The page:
“I am so stupid…I can’t believe I….”
“I am so lazy – I should have….”
“If only I was smarter I could have finished….”
Is this something that you hear in your head daily? Do you list all the things you should have done or should be better at doing? Maybe your spouse, sibling or friends tell you that “you are too hard on yourself” and “you need to lower your expectations for yourself?” If so, you might be in need of a tune up around self love.
I have worked with many women who wonder what “self love” really is and what “lowering expectations” really means. How do we lower our expectations of ourselves when we are the ones making the machine that is our family run. Do we not feed the kids? Do we not make sure everyone has a mittens, underwear and socks? It can feel like we are barely getting by so what do we stop doing in order to lower our expectations? If we can’t figure this out it can feel like one more thing we are bad at – we are bad at self love.
Many of the women that I see who are extremely hard on themselves are also bad at taking complements, a thank you’s or allowing someone to help them. If someone praises their shirt they might say “thing old thing – it’s not really nice.” If they are offered help their automatic response is “no,” even if they really need some help. Or they might deflect any gratitude or thank-you’s by thanking and praising the other person. These women end up feeling depleted as they care for everyone around them.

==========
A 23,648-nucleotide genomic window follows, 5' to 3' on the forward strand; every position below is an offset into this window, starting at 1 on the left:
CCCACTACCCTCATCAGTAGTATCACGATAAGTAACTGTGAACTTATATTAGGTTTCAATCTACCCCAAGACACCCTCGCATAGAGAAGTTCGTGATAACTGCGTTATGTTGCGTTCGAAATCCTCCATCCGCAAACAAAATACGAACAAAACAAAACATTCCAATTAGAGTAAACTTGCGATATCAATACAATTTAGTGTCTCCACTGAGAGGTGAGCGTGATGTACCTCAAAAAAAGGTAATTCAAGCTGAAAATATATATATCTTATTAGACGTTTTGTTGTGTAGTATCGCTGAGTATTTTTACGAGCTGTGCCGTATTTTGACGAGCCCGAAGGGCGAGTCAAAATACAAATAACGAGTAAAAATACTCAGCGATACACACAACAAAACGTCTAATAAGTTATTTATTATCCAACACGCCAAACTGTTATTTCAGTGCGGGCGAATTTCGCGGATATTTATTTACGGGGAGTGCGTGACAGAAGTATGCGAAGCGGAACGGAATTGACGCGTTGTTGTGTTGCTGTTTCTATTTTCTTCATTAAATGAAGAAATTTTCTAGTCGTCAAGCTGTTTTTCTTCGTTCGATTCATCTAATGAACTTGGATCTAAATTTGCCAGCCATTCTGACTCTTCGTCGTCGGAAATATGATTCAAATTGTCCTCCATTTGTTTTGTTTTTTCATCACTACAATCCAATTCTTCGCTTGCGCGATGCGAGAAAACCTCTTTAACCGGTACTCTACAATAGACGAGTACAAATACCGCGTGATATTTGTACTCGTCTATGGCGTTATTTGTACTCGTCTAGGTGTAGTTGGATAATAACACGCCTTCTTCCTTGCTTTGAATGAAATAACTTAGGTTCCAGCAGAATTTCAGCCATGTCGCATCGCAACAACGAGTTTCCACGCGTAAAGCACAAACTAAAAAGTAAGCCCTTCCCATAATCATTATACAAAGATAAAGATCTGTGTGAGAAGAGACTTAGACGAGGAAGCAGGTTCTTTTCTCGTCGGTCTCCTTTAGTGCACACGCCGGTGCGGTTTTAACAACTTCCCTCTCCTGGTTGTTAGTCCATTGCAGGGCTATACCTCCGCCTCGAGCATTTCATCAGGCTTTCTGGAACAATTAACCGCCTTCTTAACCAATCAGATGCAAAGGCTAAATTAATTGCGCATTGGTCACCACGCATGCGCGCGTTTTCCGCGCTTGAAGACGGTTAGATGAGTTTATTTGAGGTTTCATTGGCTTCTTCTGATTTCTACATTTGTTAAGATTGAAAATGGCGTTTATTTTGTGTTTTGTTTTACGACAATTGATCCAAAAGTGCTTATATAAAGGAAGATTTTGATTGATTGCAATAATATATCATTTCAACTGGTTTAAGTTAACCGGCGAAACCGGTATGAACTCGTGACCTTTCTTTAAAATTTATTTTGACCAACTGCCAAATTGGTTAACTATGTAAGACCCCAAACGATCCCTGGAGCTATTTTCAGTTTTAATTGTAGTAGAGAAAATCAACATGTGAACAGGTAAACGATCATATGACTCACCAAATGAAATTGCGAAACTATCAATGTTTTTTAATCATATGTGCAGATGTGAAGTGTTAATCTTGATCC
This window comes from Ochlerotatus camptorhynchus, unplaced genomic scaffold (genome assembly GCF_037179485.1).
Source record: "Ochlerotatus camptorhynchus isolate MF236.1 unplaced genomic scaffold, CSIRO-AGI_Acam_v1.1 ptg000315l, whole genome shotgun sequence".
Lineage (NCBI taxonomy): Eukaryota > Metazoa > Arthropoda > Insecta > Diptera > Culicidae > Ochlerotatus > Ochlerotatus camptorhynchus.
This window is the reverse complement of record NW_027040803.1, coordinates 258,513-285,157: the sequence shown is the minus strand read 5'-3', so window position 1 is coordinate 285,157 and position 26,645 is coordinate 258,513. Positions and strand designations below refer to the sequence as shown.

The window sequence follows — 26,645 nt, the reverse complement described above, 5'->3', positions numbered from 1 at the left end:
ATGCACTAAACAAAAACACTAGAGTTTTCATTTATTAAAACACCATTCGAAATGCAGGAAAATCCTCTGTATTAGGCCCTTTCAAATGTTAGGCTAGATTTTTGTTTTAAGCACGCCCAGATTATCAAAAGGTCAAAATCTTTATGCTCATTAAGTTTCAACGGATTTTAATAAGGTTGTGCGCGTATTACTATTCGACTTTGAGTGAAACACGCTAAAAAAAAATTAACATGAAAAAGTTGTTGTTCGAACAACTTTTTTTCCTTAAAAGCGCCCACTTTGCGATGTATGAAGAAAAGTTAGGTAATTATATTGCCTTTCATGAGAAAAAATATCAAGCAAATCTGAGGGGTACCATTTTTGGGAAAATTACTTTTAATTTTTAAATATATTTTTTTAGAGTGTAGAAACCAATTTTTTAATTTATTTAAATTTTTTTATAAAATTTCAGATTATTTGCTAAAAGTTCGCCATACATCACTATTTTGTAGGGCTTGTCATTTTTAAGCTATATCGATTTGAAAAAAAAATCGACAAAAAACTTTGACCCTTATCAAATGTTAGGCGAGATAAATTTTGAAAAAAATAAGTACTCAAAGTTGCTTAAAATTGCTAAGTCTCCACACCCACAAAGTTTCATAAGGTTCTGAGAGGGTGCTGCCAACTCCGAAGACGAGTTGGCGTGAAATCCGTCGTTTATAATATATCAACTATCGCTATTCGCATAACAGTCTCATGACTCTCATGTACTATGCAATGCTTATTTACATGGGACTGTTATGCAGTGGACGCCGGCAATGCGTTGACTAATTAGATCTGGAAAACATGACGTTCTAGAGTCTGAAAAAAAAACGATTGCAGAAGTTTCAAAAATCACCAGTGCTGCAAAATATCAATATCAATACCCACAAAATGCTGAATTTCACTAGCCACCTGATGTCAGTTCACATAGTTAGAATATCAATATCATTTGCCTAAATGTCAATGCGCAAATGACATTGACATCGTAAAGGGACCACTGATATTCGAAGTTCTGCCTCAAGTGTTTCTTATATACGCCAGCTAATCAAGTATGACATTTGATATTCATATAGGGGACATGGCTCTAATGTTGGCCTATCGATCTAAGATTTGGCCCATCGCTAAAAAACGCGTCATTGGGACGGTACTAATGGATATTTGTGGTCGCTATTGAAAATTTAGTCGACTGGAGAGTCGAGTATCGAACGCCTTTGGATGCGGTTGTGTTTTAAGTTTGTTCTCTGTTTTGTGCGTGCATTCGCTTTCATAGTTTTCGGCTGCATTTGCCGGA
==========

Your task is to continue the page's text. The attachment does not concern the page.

The impulse it to go straight toward the “why” of this situation. Why don’t you let others help you? Why can’t you let someone give to you? And while these are valid questions they don’t show us how to change our behavior and begin to feel good about ourselves. I propose that rather than trying to understand they whys we go straight to allowing praise, gratitude and help into your life. I think of this as a back-door, fast-pass to self love.
This exercise begins with awareness. You are simply going to notice all of the times that you are rejecting the praise, gratitude and help offered to you daily. There is tremendous power in observation and attention; change begins to happen as soon as we take ourselves out of the role of actor and begin to observer what is happening in our lives.
Your assignment is, for one day, to take a post-it note and a pen and mark down how many times someone says thank-you to you, offers you help you or praises something about you, your work or your life. You might be shocked by how often this happens.
If you are feeling like a challenge, then your next job will be to say yes or thank you to everything offered. You are allowed to ONLY say yes or thank you – you cannot explain why the praise is not earned or how you usually do everything for yourself but are only accepting help because you have to. Nope – you say thank you and then shut up. You might find that you become curious about how so much love could go unnoticed in your day.
The hard work with this exercise is to allow the love that surrounds us into our body or our soul. You want to visualize swallowing it into your gut where it might nurture your instead of having it slide right off unseen. Again, first step is to notice it and the second step is to allow it.
I realize that this sounds very easy but for those of us who are bad a self love this is actually quite challenging. Please don’t hesitate to find help if you are struggling with allowing the flow love, praise and gratitude that surrounds you. Working with a therapist, coach or counselor is a wonderful place to begin this journey.
Please contact me if you would like to schedule a free consultation to talk about this exercise or if you need other simple exercises to begin to allow more self love, joy and ease into your life.
Ashley Seeger, LCSW is an experienced psychotherapist practicing out of her sunny office in South Boulder, CO. Learn more about individual counseling with Ashley.